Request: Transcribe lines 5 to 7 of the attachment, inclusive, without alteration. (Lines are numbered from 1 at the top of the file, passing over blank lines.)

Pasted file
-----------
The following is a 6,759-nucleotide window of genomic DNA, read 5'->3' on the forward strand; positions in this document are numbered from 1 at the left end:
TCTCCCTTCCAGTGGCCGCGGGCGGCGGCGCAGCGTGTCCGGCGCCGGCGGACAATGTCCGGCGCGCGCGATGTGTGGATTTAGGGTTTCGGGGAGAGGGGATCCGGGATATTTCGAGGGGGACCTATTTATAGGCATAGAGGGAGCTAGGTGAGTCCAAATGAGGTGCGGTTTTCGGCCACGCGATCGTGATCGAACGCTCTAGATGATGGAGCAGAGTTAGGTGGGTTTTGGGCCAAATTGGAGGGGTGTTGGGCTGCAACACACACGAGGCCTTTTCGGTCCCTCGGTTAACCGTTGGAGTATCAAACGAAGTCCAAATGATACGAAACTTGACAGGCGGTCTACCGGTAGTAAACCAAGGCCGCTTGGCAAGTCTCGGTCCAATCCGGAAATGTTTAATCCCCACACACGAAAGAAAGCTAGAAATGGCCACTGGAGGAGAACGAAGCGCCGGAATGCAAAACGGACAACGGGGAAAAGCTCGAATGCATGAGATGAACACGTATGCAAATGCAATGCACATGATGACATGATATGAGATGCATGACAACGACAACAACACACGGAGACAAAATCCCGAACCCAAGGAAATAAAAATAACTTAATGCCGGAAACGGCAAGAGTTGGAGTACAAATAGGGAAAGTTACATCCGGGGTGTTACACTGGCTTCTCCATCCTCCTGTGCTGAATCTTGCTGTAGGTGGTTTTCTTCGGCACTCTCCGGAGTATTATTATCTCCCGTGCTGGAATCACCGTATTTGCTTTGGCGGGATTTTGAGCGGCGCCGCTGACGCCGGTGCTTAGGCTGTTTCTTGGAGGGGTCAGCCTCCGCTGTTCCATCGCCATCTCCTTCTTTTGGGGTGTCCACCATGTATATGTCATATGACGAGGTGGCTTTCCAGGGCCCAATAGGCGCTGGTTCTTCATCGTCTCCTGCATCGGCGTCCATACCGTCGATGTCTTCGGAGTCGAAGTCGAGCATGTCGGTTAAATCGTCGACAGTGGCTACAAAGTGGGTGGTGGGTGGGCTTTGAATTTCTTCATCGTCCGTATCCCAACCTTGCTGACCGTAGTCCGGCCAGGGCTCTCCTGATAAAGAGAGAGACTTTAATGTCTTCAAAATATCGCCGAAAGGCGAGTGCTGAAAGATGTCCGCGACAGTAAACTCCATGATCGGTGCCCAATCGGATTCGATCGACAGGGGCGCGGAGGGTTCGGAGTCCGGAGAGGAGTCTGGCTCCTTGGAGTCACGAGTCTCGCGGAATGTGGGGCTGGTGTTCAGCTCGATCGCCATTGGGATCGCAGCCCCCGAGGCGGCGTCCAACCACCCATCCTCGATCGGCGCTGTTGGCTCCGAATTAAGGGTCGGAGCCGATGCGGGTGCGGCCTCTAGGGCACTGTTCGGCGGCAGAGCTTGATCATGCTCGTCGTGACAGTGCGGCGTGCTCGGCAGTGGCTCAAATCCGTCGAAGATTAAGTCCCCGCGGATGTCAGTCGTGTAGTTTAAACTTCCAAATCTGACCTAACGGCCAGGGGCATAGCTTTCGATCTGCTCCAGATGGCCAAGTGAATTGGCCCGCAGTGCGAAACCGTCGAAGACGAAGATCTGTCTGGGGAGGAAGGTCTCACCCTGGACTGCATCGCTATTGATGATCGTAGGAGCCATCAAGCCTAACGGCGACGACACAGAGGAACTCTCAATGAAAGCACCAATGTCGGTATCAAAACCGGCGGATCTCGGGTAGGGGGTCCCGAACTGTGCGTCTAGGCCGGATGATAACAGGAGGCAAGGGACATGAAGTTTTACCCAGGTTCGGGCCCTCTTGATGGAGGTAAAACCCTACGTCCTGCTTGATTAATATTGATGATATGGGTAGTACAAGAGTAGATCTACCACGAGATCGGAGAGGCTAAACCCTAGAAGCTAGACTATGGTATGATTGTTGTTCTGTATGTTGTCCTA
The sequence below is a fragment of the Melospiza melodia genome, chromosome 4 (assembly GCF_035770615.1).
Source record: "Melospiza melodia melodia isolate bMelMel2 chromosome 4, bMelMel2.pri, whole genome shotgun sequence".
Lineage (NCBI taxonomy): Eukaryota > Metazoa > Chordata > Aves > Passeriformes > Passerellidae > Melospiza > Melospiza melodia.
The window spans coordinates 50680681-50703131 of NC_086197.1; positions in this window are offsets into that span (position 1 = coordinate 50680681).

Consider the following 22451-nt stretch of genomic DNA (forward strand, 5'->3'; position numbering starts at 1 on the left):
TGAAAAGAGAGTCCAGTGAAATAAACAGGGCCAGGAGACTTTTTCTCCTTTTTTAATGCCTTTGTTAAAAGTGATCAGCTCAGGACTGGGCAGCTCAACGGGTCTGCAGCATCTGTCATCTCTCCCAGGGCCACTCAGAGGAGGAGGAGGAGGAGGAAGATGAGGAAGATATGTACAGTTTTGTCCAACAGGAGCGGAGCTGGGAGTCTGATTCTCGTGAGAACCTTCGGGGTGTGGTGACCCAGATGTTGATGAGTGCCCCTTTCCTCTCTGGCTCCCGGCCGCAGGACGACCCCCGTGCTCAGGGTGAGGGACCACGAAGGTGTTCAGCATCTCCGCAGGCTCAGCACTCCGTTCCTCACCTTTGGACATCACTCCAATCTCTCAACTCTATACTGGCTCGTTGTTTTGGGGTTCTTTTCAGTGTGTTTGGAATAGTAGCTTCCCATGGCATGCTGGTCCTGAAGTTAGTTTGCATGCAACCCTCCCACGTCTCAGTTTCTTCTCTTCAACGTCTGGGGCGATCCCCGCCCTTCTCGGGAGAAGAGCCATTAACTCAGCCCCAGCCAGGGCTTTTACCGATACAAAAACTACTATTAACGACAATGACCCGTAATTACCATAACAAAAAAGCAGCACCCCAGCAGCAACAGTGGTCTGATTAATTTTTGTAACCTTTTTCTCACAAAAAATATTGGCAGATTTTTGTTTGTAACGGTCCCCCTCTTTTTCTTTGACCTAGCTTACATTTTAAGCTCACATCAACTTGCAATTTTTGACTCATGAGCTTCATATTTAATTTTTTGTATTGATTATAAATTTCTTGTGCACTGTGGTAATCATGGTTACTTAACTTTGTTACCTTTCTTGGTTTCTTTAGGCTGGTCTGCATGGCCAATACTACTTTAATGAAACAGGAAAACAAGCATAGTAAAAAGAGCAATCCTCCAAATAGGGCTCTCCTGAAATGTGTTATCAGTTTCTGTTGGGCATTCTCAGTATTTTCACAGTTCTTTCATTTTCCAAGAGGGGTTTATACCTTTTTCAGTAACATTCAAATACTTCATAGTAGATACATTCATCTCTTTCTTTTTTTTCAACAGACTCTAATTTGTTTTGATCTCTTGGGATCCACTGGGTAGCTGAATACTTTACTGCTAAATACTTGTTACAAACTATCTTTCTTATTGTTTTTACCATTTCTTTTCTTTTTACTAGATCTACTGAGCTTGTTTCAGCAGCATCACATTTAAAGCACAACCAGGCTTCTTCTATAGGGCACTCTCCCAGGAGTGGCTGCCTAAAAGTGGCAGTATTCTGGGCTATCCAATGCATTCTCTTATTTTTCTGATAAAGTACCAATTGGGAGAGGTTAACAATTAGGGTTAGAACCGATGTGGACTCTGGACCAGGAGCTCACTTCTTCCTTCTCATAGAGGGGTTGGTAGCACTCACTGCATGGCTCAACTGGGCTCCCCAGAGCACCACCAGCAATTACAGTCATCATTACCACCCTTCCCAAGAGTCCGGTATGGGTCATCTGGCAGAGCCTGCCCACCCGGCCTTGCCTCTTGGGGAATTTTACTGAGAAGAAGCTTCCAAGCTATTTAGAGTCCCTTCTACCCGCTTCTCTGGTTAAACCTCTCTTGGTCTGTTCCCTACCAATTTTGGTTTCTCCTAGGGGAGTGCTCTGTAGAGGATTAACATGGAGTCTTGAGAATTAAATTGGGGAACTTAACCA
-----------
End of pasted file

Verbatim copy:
Lineage (NCBI taxonomy): Eukaryota > Metazoa > Chordata > Aves > Passeriformes > Passerellidae > Melospiza > Melospiza melodia.
The window spans coordinates 50680681-50703131 of NC_086197.1; positions in this window are offsets into that span (position 1 = coordinate 50680681).

Consider the following 22451-nt stretch of genomic DNA (forward strand, 5'->3'; position numbering starts at 1 on the left):